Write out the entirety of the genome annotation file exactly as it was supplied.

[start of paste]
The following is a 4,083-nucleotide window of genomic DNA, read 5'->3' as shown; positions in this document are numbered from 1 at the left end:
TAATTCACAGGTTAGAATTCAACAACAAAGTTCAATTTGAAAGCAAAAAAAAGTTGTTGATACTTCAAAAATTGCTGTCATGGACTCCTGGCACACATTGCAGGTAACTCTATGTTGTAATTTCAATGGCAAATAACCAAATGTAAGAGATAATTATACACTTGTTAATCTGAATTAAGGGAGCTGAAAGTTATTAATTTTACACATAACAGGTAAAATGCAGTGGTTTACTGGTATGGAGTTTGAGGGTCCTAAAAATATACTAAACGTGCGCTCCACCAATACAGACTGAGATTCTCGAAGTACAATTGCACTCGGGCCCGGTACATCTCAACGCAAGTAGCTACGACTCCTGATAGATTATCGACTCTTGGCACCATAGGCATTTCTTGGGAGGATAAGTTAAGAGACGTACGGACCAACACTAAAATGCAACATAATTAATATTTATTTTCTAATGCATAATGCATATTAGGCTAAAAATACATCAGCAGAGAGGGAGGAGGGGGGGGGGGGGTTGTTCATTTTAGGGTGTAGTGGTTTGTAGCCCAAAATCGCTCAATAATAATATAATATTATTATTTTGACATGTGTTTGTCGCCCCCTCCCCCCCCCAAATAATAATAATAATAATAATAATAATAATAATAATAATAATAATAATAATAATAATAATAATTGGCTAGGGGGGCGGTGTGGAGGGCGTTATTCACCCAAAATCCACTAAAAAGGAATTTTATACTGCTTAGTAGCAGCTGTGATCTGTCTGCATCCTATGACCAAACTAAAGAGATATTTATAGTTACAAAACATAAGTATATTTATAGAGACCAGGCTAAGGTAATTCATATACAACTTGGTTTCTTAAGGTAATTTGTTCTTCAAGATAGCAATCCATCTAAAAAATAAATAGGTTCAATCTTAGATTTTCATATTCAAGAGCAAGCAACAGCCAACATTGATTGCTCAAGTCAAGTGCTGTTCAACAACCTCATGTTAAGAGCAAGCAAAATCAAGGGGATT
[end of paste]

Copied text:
The following is a 4,083-nucleotide window of genomic DNA, read 5'->3' as shown; positions in this document are numbered from 1 at the left end:
TAATTCACAGGTTAGAATTCAACAACAAAGTTCAATTTGAAAGCAAAAAAAAGTTGTTGATACTTCAAAAATTGCTGTCATGGACTCCTGGCACACATTGCAGGTAACTCTATGTTGTAATTTCAATGGCAAATAACCAAATGTAAGAGATAATTATACACTTGTTAATCTGAATTAAGGGAGCTGAAAGTTATTAATTTTACACATAACAGGTAAAATGCAGTGGTTTACTGGTATGGAGTTTGAGGGTCCTAAAAATATACTAAACGTGCGCTCCACCAATACAGACTGAGATTCTCGAAGTACAATTGCACTCGGGCCCGGTACATCTCAACGCAAGTAGCTACGACTCCTGATAGATTATCGACTCTTGGCACCATAGGCATTTCTTGGGAGGATAAGTTAAGAGACGTACGGACCAACACTAAAATGCAACATAATTAATATTTATTTTCTAATGCATAATGCATATTAGGCTAAAAATACATCAGCAGAGAGGGAGGAGGGGGGGGGGGGGTTGTTCATTTTAGGGTGTAGTGGTTTGTAGCCCAAAATCGCTCAATAATAATATAATATTATTATTTTGACATGTGTTTGTCGCCCCCTCCCCCCCCCAAATAATAATAATAATAATAATAATAATAATAATAATAATAATAATAATAATAATAATAATAATTGGCTAGGGGGGCGGTGTGGAGGGCGTTATTCACCCAAAATCCACTAAAAAGGAATTTTATACTGCTTAGTAGCAGCTGTGATCTGTCTGCATCCTATGACCAAACTAAAGAGATATTTATAGTTACAAAACATAAGTATATTTATAGAGACCAGGCTAAGGTAATTCATATACAACTTGGTTTCTTAAGGTAATTTGTTCTTCAAGATAGCAATCCATCTAAAAAATAAATAGGTTCAATCTTAGATTTTCATATTCAAGAGCAAGCAACAGCCAACATTGATTGCTCAAGTCAAGTGCTGTTCAACAACCTCATGTTAAGAGCAAGCAAAATCAAGGGGATT